Beginner’s Clothing Repair Guide

Posted by Teghan Acres on

When was the last time you picked up a sewing needle and fixed a worn out hole or missing button? I know for many years of my life I opted to throw any damaged item into the donation pile or garbage and just buy a new one. Repairs felt daunting and time-consuming. It was much easier to replace rather than repair.

Fast-forward to now - I am still not the best seamstress or clothing repairwoman, but I understand the importance of extending my clothing’s life as long as possible. This is because so much more than meets the eye goes into producing our daily outfits. 

The materials and energy required to make the average t-shirt include the labour, water, pesticides, herbicides and fertilizers used to grow the cotton, the fuel for transporting materials from farm to factory to store, the fabric dye and the packaging for each stage of production. This infographic from CNN illustrates the process. 

Once I understood how truly valuable my clothing is, no matter how much I paid for it in store, I realized it was my responsibility to choose wisely and keep my clothing in good condition for as long as possible. Research has shown that “extending the average life of clothes by just three months of active use per item would lead to a 5 to 10 percent reduction in each [item’s] carbon, water and waste footprints.” This means the longer we keep an item of clothing in use, the less impact it has on the planet. 

Fortunately, it’s pretty easy to manage small repairs to our clothing once we have the basic supplies and skills. As repair is one of our 7 Rs of Zero Waste, we wanted to share some beginner tips and tricks to get started. I don’t claim to be an expert myself, so I’ll be leading you towards the tutorial videos (all around 5 minutes in length) that helped me learn my beginner skills. 

1. Create a repair kit 

The first step is to gather the supplies you’ll need to keep up with repairs. These will be what you’ll need for manual repairs - no sewing machine required. 

  • Scissors - to cut fabric and thread 
  • Spools of thread - grab three or four in neutral colours or colours that match the main pieces of your wardrobe
  • Variety of needles - different jobs may call for different sizes (and let’s be honest, you’ll probably lose a few of the tiny buggars so it’s good to have backups)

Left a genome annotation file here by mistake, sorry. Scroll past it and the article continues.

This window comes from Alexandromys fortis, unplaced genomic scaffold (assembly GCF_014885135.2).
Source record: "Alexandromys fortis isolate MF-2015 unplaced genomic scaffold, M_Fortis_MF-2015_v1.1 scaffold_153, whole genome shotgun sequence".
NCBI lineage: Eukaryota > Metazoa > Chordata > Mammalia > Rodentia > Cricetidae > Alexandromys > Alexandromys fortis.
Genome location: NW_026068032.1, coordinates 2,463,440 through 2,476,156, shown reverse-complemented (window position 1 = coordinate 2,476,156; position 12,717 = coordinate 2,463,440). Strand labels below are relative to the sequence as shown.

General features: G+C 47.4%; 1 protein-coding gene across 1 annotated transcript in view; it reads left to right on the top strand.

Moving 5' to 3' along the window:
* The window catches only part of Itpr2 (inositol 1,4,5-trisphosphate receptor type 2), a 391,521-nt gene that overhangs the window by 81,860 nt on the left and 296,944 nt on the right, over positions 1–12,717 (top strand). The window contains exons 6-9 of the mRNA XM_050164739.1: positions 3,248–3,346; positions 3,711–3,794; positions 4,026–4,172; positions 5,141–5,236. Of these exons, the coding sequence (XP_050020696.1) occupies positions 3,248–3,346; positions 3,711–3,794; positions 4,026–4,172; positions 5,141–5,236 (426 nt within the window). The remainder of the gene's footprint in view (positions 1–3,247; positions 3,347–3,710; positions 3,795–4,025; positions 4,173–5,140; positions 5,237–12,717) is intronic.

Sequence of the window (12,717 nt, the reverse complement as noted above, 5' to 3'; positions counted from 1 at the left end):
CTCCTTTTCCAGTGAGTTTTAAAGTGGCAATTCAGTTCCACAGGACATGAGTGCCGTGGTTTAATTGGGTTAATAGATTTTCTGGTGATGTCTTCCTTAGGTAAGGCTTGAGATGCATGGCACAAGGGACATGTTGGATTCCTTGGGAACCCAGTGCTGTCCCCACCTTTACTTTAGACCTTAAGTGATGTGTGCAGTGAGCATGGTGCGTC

• Tape measure - for measuring alterations or hems 
  • Seam ripper - this is very helpful but scissors can be used in most cases if this is hard to get your hands on 
  • Spare buttons - they always come in handy! 

It’s great to start with this list of basics, but at my house I really just have some thread, needles, and a pair of scissors and I make it work. Also, it is very easy to find almost all of these items secondhand on Facebook Marketplace or through friends and family. For every new sewer, there is someone out there with an overflowing sewing kit ready to share! 

2. Learn how to patch a hole

Repair a hole in a t-shirt by Professor Pincushion: 

Repair a hole in knitwear by Repair What You Wear: 

3. Learn how to replace a button 

Sew on a button by Nicki Callahan: (I love this tutorial because she uses a very large button in her tutorial so it is very clear to see the steps) 

4. Learn how to mend a tear 

Mend a tear by JWo Designs: 

5. Learn how to darn a sock

Darn a sock by Professor Pincushion: 

I’ll be honest, this is a skill I haven’t mastered yet! But as the cold weather creeps in, I don’t want to let any of my sock collection go to waste. 

6. Learn how to sew a hem

Hand sew a hem: (this video shows three different methods so you can choose what will work best for your fabric and garment) 

This one has come in handy the most for me when buying thrifted or second hand clothing. I’ll fall in love with an item that’s too long or not exactly my style.

If you prefer to read rather than watch a video, this article by Elizabeth Cline shares how to patch up a tear in jeans, darn a sock and sew on a button. 

Tradle takes on the responsibility of repairing our clothes between families to keep them in the best shape possible. Babies and toddlers are on the move and oftentimes clothes need a bit of upkeep. We have partnered with Hello Beautiful to manage our repairs in their local Vancouver studio. Hello Beautiful works with recycled fabrics and employs people with barriers to work to service repairs for companies like Tradle and produce their own high-quality products like activewear and accessories. 

No matter if you need to mend your clothes once a month, or once a year, these basic skills will help lower the environmental footprint of your clothes, save you money, and maybe even bring some joy in the process!

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